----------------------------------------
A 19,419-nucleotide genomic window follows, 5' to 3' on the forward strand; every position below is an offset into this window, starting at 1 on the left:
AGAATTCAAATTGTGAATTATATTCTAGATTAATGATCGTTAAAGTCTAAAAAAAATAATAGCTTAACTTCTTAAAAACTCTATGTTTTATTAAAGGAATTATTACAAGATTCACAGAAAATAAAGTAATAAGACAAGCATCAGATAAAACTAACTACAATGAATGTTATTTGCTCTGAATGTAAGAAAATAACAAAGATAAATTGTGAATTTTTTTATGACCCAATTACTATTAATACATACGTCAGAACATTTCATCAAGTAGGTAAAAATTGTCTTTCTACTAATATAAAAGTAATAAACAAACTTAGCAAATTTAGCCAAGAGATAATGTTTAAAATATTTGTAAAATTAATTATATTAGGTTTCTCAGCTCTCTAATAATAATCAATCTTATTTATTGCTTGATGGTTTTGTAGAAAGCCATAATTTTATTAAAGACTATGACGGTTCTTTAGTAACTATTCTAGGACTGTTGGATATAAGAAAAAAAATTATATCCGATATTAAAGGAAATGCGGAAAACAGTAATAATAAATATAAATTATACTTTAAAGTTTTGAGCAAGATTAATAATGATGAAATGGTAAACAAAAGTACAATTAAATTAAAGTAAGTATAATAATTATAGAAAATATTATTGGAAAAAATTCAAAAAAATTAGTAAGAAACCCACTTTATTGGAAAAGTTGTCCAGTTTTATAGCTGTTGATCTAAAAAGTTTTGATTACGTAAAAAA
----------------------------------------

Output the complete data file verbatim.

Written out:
A 19,419-nucleotide genomic window follows, 5' to 3' on the forward strand; every position below is an offset into this window, starting at 1 on the left:
AGAATTCAAATTGTGAATTATATTCTAGATTAATGATCGTTAAAGTCTAAAAAAAATAATAGCTTAACTTCTTAAAAACTCTATGTTTTATTAAAGGAATTATTACAAGATTCACAGAAAATAAAGTAATAAGACAAGCATCAGATAAAACTAACTACAATGAATGTTATTTGCTCTGAATGTAAGAAAATAACAAAGATAAATTGTGAATTTTTTTATGACCCAATTACTATTAATACATACGTCAGAACATTTCATCAAGTAGGTAAAAATTGTCTTTCTACTAATATAAAAGTAATAAACAAACTTAGCAAATTTAGCCAAGAGATAATGTTTAAAATATTTGTAAAATTAATTATATTAGGTTTCTCAGCTCTCTAATAATAATCAATCTTATTTATTGCTTGATGGTTTTGTAGAAAGCCATAATTTTATTAAAGACTATGACGGTTCTTTAGTAACTATTCTAGGACTGTTGGATATAAGAAAAAAAATTATATCCGATATTAAAGGAAATGCGGAAAACAGTAATAATAAATATAAATTATACTTTAAAGTTTTGAGCAAGATTAATAATGATGAAATGGTAAACAAAAGTACAATTAAATTAAAGTAAGTATAATAATTATAGAAAATATTATTGGAAAAAATTCAAAAAAATTAGTAAGAAACCCACTTTATTGGAAAAGTTGTCCAGTTTTATAGCTGTTGATCTAAAAAGTTTTGATTACGTAAAAAA